A Prayer For Sakartvelo
Roger Colombik • USA
Sergiu Lupse • Romania
About their work, the artists poetically write:
The plane headed due north, well above the clouds, the politics and the
news. Smooth sailing—the lighthearted humor of the pilot diverted our
attention towards volcanoes and frontiers where borders disappear in
the mist. There was mention of the Olympics, the world and ceremony
The television has inverted our world—night becomes day, day becomes
night as the swimmers take their mark, the gun is fired and bodies glide
to world record speeds and bodies lie scattered in Tskhinvali and Gori.
Three days of listening to posturing, mispronunciations and political
machinations. Three days of watching news footage and home videos
from Gori, scouring the images for Zura’s family, the home that the
grandfather built, their quiet neighborhood nestled into the hillside.
Imagination runs rampant through hospital wards and makeshift
morgues. Is it a cruel twist of fate or precise military guidance that
the Stalin Museum has survived unscathed? The bear roars overhead in cross border incursions and night-time raids. Zugdidi has been targeted.
Where are the children hiding, the refugees from Abkhazia who already
lost everything? Where are the young girls who dreamed of becoming
journalists, to share their stories with the world? The planes are closing
in on Telavi. The planes are closing in on Tbilisi. Keti, where are you?
Natia, where are you? Karo, Misha, Rez, Lana, Sopo, Mari, Zura, Besso,
Dato… The phone rings and rings, their voices carried across the waters
only in memory.
Keti’s restrained accent fills the receiver as television broadcasts echo
through the house, momentarily drowned out by the shrill screams of
a grandchild at play, as babua Devi chases little Dmitri out into the
garden, as Giorgi’s new composition is deftly being practiced upon
the ivory. News of David in Beijing with the Georgian delegation is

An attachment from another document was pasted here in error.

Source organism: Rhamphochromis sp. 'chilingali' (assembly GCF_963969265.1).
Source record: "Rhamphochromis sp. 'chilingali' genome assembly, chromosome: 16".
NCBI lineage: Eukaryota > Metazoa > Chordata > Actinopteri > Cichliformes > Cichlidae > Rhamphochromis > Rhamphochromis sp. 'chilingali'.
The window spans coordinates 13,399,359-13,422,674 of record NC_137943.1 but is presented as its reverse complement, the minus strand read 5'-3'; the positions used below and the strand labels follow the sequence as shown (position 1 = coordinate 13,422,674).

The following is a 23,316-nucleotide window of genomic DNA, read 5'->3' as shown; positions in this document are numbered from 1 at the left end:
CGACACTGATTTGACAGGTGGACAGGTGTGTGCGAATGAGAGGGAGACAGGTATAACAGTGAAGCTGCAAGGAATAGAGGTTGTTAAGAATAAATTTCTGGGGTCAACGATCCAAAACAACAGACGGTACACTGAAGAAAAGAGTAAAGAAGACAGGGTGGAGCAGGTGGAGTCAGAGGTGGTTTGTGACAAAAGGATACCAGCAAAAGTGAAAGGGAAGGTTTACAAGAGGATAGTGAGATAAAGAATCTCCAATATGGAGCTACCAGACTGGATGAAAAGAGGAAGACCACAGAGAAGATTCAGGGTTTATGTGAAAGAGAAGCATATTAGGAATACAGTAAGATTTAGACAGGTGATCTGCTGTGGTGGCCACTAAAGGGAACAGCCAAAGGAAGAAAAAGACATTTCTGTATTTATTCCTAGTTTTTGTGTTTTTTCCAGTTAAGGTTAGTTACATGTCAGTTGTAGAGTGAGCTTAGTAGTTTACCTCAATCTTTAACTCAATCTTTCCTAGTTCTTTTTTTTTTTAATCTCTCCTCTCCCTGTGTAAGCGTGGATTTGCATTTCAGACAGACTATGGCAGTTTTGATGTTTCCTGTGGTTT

discussed, his design for the Georgian Olympic Pavilion awakening
the world to this fabled land. The conversation veers from anguish to
bombs to hopelessness to…Modernism. Of new insights on Kandinsky,
to publications in progress, to projects and research waiting in the
wings. For this is a Georgian home: children, books, music, art, dance
and song. A house of culture—a country of perseverance, as families
huddle together awaiting the night, as families whisper prayers, in
anticipation of morning.
Oh Natia, I know that you’ll continue to dream and work towards a civil
society. Oh Karo, I know that you’ll continue to brush your pain upon
canvas after canvas. Oh Nino, hold that little child tight and sing her
a lullaby of peace. Oh Tamara, Gio, Aleko, Lika and Lasha. We wait to hear your voices, day after day.”
*Sakartvelo is the traditional name of Georgia in the Kartuli language”
A Prayer For Sakartvelo is a five-part sound and video installation that
will be featured at Texas State University’s Grey Box.
CGrey Box, Texas State University •
San Marcos, Texas, USA
January 20—February 17, 2009
Grey Box is an alternative gallery space for use by visiting artists, faculty
and students at Texas State University in San Marcos. The gallery is
housed in the Department of Art & Design and serves as a “black-box”
space for performance and installations.